Tom Sandberg is one of Norway’s leading artists. His work is internationally renowned and he has exhibited in Europe and the United States. His first museum exhibition, at the Henie-Onstad Kunstsenter in 1977, has had a great influence on the development of artistic photography in Norway. He was awarded the Anders Jahres prize for culture last year; the most significant prize for Norwegian artists, and currently has an exhibition at Lillehammer Kunstmuseum. Art historian Torunn Liven has written the following about the exhibition at Oslo Central Station:
Challenging the format of photography has always been central to Tom Sandberg’s work, as for his exhibition of portraits of composers like John Cage and Krzysztof Penderecki in 1991; to be compared with Mark Rothko’s paintings. At Oslo Central Station he is stretching the boundaries of format and function even further. The theme is photography as symbol rather than as representation, as with Sandberg’s early radical photographs of marks and reflections on tarmac.
Through more than three decades as a photographer, always in black and white, he has worked with light and darkness – what is visible and what the eye barely registers. In finely tuned modulation of atmosphere, what is missing is as important as what is revealed.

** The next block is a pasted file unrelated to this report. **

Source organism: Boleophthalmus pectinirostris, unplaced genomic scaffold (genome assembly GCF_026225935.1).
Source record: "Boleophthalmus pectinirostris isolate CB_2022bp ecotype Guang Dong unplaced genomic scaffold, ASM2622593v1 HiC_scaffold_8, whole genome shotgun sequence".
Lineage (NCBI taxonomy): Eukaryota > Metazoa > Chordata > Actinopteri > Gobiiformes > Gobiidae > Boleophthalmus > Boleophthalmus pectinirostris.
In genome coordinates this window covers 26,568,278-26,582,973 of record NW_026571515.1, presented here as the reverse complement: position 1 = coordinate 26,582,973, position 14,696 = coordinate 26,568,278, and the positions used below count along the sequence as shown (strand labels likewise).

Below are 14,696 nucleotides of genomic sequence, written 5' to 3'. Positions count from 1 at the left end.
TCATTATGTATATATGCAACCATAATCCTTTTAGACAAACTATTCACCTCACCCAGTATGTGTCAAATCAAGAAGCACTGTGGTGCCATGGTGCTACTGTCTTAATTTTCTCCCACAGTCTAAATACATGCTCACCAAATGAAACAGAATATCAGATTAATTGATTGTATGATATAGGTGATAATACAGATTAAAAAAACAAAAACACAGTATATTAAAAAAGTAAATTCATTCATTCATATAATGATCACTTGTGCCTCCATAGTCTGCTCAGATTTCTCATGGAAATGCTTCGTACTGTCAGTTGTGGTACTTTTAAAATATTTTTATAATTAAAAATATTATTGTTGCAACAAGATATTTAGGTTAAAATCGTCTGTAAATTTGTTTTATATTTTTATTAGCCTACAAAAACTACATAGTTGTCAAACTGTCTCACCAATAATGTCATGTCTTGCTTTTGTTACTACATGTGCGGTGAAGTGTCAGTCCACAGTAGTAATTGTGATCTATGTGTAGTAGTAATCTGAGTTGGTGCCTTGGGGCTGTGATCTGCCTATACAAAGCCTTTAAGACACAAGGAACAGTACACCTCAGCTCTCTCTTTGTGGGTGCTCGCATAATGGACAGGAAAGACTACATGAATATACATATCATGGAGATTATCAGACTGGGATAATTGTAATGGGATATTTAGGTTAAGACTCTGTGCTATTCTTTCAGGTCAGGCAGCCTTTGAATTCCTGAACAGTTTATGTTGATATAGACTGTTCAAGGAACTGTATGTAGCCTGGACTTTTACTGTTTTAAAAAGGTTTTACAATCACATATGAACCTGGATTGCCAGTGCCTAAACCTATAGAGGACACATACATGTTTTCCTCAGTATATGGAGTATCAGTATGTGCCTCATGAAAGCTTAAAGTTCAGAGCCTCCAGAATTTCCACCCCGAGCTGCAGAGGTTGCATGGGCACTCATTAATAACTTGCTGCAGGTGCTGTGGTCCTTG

There is an inner necessity in Sandberg’s intuitive approach to photography, and only occasionally does he use digital equipment. The technique becomes almost like a part of the body’s movement. Much of his work is created on the move, in transit between before and after. Motifs of non-events take place in these gaps that open up for the audience’s own interpretation.
Sanberg’s work is a form of “recording and reporting” as the painter Francis Bacon described artistic practice. It is about seeing the world, and thereby being part of it. Just like photography captures the moment and then paradoxically turns it into the past, so it reminds us that life is passing by. In pictures´ glowing darkness a metaphysics is revealed that touches upon what can barely be glimpsed.-